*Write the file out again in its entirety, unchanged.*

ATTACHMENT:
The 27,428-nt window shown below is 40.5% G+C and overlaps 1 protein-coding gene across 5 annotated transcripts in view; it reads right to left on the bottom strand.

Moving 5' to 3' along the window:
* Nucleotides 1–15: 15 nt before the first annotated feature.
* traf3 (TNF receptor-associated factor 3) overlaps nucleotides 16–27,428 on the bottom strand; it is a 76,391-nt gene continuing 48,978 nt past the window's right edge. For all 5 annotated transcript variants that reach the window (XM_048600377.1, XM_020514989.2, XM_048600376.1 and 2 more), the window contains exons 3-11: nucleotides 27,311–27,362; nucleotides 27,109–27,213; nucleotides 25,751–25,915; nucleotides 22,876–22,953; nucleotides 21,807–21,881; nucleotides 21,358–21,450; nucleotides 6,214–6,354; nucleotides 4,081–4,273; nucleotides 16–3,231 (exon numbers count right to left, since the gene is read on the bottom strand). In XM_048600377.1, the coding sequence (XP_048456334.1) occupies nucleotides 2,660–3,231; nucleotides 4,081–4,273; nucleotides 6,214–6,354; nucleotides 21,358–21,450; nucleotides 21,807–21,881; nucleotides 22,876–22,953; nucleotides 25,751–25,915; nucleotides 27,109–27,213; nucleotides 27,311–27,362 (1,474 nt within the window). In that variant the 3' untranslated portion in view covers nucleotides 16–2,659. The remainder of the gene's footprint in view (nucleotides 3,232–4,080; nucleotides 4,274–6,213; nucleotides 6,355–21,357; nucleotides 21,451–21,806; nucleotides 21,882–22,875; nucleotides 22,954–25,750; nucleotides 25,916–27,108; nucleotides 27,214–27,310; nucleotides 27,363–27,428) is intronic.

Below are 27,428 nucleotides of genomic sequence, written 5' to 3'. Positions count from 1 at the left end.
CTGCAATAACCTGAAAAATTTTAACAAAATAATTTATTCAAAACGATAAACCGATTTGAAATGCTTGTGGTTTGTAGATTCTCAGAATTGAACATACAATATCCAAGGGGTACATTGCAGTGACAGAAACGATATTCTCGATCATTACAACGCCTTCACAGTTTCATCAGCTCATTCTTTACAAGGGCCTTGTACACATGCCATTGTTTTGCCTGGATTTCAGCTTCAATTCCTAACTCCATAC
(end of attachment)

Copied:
The 27,428-nt window shown below is 40.5% G+C and overlaps 1 protein-coding gene across 5 annotated transcripts in view; it reads right to left on the bottom strand.

Moving 5' to 3' along the window:
* Nucleotides 1–15: 15 nt before the first annotated feature.
* traf3 (TNF receptor-associated factor 3) overlaps nucleotides 16–27,428 on the bottom strand; it is a 76,391-nt gene continuing 48,978 nt past the window's right edge. For all 5 annotated transcript variants that reach the window (XM_048600377.1, XM_020514989.2, XM_048600376.1 and 2 more), the window contains exons 3-11: nucleotides 27,311–27,362; nucleotides 27,109–27,213; nucleotides 25,751–25,915; nucleotides 22,876–22,953; nucleotides 21,807–21,881; nucleotides 21,358–21,450; nucleotides 6,214–6,354; nucleotides 4,081–4,273; nucleotides 16–3,231 (exon numbers count right to left, since the gene is read on the bottom strand). In XM_048600377.1, the coding sequence (XP_048456334.1) occupies nucleotides 2,660–3,231; nucleotides 4,081–4,273; nucleotides 6,214–6,354; nucleotides 21,358–21,450; nucleotides 21,807–21,881; nucleotides 22,876–22,953; nucleotides 25,751–25,915; nucleotides 27,109–27,213; nucleotides 27,311–27,362 (1,474 nt within the window). In that variant the 3' untranslated portion in view covers nucleotides 16–2,659. The remainder of the gene's footprint in view (nucleotides 3,232–4,080; nucleotides 4,274–6,213; nucleotides 6,355–21,357; nucleotides 21,451–21,806; nucleotides 21,882–22,875; nucleotides 22,954–25,750; nucleotides 25,916–27,108; nucleotides 27,214–27,310; nucleotides 27,363–27,428) is intronic.

Below are 27,428 nucleotides of genomic sequence, written 5' to 3'. Positions count from 1 at the left end.
CTGCAATAACCTGAAAAATTTTAACAAAATAATTTATTCAAAACGATAAACCGATTTGAAATGCTTGTGGTTTGTAGATTCTCAGAATTGAACATACAATATCCAAGGGGTACATTGCAGTGACAGAAACGATATTCTCGATCATTACAACGCCTTCACAGTTTCATCAGCTCATTCTTTACAAGGGCCTTGTACACATGCCATTGTTTTGCCTGGATTTCAGCTTCAATTCCTAACTCCATAC